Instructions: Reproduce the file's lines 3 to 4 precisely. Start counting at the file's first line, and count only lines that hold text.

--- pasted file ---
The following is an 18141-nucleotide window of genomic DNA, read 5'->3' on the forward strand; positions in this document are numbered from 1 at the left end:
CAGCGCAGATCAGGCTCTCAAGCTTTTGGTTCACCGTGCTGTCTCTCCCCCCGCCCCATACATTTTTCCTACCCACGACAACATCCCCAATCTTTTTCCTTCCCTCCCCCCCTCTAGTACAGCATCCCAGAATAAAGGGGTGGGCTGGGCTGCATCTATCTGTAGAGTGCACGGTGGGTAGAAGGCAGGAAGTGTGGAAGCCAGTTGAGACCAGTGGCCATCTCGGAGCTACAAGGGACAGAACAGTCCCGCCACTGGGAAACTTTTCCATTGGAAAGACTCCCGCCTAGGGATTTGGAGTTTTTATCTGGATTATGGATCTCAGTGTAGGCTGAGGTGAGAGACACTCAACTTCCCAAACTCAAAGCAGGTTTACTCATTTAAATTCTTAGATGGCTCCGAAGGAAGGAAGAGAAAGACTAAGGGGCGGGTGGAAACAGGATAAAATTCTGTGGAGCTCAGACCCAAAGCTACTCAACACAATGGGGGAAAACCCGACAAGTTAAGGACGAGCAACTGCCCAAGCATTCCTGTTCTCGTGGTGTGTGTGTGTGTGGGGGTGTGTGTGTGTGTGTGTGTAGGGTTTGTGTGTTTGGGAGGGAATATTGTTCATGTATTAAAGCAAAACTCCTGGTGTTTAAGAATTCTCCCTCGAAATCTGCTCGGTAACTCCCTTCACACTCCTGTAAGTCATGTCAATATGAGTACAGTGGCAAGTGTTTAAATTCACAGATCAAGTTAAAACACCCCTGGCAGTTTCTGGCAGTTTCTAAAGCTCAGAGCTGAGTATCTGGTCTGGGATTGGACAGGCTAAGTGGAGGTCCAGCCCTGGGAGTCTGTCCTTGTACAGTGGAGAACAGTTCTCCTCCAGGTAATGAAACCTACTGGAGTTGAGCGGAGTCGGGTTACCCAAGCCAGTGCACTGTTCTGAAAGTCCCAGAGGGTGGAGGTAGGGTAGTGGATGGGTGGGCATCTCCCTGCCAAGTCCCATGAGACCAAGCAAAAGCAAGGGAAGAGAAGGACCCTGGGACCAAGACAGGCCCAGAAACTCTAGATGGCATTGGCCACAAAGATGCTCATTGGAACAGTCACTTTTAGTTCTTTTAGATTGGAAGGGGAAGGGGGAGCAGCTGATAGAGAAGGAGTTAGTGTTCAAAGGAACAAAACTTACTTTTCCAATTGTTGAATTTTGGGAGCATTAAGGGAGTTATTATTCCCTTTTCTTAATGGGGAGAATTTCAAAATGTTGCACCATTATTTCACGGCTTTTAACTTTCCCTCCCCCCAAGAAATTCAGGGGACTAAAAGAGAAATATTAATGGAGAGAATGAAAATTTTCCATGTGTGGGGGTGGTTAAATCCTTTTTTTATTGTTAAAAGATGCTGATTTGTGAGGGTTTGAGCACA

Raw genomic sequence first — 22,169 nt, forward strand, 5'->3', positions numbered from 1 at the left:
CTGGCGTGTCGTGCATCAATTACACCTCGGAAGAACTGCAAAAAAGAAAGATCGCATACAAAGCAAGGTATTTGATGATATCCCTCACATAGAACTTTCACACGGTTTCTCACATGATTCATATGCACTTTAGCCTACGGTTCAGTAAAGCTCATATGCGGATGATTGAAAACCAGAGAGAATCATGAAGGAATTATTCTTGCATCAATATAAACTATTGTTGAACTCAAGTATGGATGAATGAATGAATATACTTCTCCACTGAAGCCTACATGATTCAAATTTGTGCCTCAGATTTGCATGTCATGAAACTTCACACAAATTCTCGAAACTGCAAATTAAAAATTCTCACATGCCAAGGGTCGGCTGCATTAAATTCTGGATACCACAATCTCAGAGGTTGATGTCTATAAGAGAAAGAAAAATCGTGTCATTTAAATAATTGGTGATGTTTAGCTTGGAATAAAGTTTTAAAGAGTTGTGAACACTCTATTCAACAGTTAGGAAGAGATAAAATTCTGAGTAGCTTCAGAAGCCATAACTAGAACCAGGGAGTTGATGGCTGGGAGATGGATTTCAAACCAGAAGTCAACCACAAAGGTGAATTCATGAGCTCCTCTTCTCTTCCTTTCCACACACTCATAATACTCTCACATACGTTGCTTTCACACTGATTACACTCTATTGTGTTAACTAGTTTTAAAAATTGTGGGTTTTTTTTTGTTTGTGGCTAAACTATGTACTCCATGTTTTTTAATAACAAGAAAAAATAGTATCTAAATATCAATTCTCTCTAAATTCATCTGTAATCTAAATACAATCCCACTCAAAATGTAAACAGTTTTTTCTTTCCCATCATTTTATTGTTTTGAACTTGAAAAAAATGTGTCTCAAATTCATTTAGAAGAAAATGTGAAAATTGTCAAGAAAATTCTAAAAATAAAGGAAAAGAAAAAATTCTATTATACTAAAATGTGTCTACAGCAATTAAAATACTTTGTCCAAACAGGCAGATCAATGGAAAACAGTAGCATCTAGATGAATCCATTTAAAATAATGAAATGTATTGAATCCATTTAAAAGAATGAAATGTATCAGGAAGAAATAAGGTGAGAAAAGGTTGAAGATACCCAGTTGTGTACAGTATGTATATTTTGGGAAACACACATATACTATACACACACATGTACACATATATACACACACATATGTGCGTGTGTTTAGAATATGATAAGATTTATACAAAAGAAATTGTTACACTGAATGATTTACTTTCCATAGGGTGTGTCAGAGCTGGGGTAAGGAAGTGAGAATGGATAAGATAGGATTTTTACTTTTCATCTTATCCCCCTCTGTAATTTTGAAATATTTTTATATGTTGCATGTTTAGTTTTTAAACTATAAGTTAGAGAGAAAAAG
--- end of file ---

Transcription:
Raw genomic sequence first — 22,169 nt, forward strand, 5'->3', positions numbered from 1 at the left:
CTGGCGTGTCGTGCATCAATTACACCTCGGAAGAACTGCAAAAAAGAAAGATCGCATACAAAGCAAGGTATTTGATGATATCCCTCACATAGAACTTTCACACGGTTTCTCACATGATTCATATGCACTTTAGCCTACGGTTCAGTAAAGCTCATATGCGGATGATTGAAAACCAGAGAGAATCATGAAGGAATTATTCTTGCATCAATATAAACTATTGTTGAACTCAAGTATGGATGAATGAATGAATATACTTCTCCACTGAAGCCTACATGATTCAAATTTGTGCCTCAGATTTGCATGTCATGAAACTTCACACAAATTCTCGAAACTGCAAATTAAAAATTCTCACATGCCAAGGGTCGGCTGCATTAAATTCTGGATACCACAATCTCAGAGGTTGATGTCTATAAGAGAAAGAAAAATCGTGTCATTTAAATAATTGGTGATGTTTAGCTTGGAATAAAGTTTTAAAGAGTTGTGAACACTCTATTCAACAGTTAGGAAGAGATAAAATTCTGAGTAGCTTCAGAAGCCATAACTAGAACCAGGGAGTTGATGGCTGGGAGATGGATTTCAAACCAGAAGTCAACCACAAAGGTGAATTCATGAGCTCCTCTTCTCTTCCTTTCCACACACTCATAATACTCTCACATACGTTGCTTTCACACTGATTACACTCTATTGTGTTAACTAGTTTTAAAAATTGTGGGTTTTTTTTTGTTTGTGGCTAAACTATGTACTCCATGTTTTTTAATAACAAGAAAAAATAGTATCTAAATATCAATTCTCTCTAAATTCATCTGTAATCTAAATACAATCCCACTCAAAATGTAAACAGTTTTTTCTTTCCCATCATTTTATTGTTTTGAACTTGAAAAAAATGTGTCTCAAATTCATTTAGAAGAAAATGTGAAAATTGTCAAGAAAATTCTAAAAATAAAGGAAAAGAAAAAATTCTATTATACTAAAATGTGTCTACAGCAATTAAAATACTTTGTCCAAACAGGCAGATCAATGGAAAACAGTAGCATCTAGATGAATCCATTTAAAATAATGAAATGTATTGAATCCATTTAAAAGAATGAAATGTATCAGGAAGAAATAAGGTGAGAAAAGGTTGAAGATACCCAGTTGTGTACAGTATGTATATTTTGGGAAACACACATATACTATACACACACATGTACACATATATACACACACATATGTGCGTGTGTTTAGAATATGATAAGATTTATACAAAAGAAATTGTTACACTGAATGATTTACTTTCCATAGGGTGTGTCAGAGCTGGGGTAAGGAAGTGAGAATGGATAAGATAGGATTTTTACTTTTCATCTTATCCCCCTCTGTAATTTTGAAATATTTTTATATGTTGCATGTTTAGTTTTTAAACTATAAGTTAGAGAGAAAAAG